International student Oana Buleandră did her internship in Hotel Napoleon in Paris. She tried to live "the true Parisian life!"
You just moved to Paris and you keep thinking that you are going to be super ‘Frenchy’ and enjoy everything that France has to offer. At least that’s what I was thinking. Imagine my surprise when all of my French friends kept telling me that I didn’t move to France, I moved to Paris, which is something totally different from the country itself.
Just after I got here, a Parisian friend of mine insisted on giving me “Parisian lessons” on how to live here. You might be wondering what I am talking about. Well, in the first days of living here you might notice how people don’t even look at the light stop, they look left to see if a car is coming (sometimes not even that) and then they cross. Parisians are always in a hurry, they don’t have time to stroll around, let alone look at the light stop; it is there only for décor purposes, even the drivers know it, they always let the hurried pedestrians cross. Now, it doesn’t come as a surprise to me anymore as my friend put it simply “just forget everything you have learnt before about walking on the street and just start living the Parisian way… or you will be pushed around in the traffic.” It’s remarkable that even though I was accustomed to the French culture I also had to be introduced to the 'Parisian one' which is different than the French one.
Wait a moment… pushed around? Yes, you’ve heard that right! In my ‘curriculum’ I had to learn not to wait for the others in traffic after saying “excuse me”, you just have to push your way through. Some Parisians do not even say they are sorry, they do not have time for that; they make space for themselves. Everybody around you is moving at a fast pace, so you have to adapt, even though French people are generally known to take their time in enjoying a good walk in the city or the well-known coffee-break.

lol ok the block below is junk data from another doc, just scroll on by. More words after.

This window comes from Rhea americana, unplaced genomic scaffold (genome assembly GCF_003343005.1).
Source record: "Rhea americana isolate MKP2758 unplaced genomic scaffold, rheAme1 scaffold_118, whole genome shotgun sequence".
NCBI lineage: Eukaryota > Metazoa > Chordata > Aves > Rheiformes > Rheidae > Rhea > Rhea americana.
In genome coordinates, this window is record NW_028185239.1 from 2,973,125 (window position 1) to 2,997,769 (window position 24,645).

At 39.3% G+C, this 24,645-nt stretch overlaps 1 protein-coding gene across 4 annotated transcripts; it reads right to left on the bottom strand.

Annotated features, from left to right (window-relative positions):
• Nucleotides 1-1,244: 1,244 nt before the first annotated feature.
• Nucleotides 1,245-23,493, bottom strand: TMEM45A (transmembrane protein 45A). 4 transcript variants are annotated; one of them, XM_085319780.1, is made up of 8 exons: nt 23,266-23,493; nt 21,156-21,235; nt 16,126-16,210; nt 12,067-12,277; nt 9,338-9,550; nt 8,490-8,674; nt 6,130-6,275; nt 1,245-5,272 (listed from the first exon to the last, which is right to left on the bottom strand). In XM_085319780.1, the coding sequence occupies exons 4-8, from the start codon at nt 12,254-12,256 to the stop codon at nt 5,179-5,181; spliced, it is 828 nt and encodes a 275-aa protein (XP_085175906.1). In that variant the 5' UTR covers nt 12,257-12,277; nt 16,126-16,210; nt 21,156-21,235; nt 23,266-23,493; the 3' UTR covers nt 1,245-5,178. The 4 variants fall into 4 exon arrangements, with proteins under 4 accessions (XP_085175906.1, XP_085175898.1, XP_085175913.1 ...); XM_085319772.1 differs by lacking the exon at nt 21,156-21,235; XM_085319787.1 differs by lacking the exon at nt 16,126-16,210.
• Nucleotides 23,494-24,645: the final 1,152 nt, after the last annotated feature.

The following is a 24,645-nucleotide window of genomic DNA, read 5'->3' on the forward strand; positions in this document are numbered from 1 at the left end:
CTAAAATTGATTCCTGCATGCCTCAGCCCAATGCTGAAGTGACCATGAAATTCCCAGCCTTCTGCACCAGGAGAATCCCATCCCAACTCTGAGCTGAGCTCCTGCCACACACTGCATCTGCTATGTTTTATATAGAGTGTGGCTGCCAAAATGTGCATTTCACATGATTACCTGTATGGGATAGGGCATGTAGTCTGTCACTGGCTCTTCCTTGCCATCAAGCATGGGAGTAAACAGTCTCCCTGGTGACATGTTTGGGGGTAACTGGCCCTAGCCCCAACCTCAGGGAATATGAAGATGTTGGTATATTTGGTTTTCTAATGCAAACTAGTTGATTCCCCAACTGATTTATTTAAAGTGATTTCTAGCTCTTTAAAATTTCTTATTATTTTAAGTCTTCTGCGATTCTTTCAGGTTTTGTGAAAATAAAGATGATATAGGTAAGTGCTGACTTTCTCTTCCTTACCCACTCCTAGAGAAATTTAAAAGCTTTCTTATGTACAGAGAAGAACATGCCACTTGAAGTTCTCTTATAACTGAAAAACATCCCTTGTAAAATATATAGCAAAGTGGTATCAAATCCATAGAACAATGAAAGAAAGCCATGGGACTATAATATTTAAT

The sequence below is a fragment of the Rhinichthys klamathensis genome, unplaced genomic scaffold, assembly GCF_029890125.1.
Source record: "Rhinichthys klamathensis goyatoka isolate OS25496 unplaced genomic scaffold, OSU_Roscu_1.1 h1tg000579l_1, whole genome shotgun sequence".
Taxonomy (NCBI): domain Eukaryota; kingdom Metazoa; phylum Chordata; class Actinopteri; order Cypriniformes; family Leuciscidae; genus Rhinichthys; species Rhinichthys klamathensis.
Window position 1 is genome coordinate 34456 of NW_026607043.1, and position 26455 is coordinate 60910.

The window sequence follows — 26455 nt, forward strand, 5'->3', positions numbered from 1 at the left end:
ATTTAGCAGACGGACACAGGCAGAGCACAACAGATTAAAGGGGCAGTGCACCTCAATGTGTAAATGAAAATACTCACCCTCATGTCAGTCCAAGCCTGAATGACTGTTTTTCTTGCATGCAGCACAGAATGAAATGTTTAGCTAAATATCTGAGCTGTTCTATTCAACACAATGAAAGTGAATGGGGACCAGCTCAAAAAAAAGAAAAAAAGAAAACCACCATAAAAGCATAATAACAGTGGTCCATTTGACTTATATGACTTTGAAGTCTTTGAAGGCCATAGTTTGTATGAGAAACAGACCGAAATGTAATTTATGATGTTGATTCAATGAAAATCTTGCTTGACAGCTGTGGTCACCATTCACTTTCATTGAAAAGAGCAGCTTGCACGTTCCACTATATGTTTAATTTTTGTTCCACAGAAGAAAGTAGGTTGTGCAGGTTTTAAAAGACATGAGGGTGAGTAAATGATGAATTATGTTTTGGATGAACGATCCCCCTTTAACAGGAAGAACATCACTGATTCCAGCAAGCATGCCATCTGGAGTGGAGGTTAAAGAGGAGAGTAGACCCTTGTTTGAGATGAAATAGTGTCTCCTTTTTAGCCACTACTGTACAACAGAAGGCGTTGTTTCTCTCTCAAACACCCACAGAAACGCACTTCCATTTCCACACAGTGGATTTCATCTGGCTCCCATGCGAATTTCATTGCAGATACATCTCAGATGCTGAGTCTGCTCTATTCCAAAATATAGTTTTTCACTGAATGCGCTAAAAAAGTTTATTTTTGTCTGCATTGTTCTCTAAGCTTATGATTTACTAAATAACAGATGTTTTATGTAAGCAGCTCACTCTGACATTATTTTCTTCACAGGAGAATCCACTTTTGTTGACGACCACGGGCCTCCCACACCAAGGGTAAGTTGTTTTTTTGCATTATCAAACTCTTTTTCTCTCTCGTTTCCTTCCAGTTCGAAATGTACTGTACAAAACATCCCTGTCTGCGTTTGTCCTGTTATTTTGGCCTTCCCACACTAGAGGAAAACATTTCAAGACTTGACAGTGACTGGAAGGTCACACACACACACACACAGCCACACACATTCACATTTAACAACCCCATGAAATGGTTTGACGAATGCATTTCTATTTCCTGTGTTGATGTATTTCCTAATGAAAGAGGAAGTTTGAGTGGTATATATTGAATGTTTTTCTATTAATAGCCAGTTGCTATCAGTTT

In my second class, I was told to expect spending more than I had initially planned, only in this way I will be able to live “the true Parisian life”. The people living outside the capital even have a way to call this kind of Parisians – “bobo”, which is short for “bourgeois-bohemians”. It is generally described as an attitude of living a “high class” life, even though you can’t afford it. It can be summed up in a really simple example: living in an overly priced tiny studio in Paris, just to say that you live in Paris, and always having your “apéro” in one of the nice expensive terraces that Paris has to offer.
Since I have been living here, I have tried to maintain a balance between the French culture I wanted to live, and the Parisian life presented to me. How about you? Did you experience cultural differences between the capital city and the country itself?
Upon graduating, Emiel Ritzen [F 2021] reminisces about why living on campus is such an essential part of the study. Want to know…
Ankie Hoefnagels is geïnaugureerd als lector Global Minds @ Work. Haar inaugurale rede is nu hier te lezen.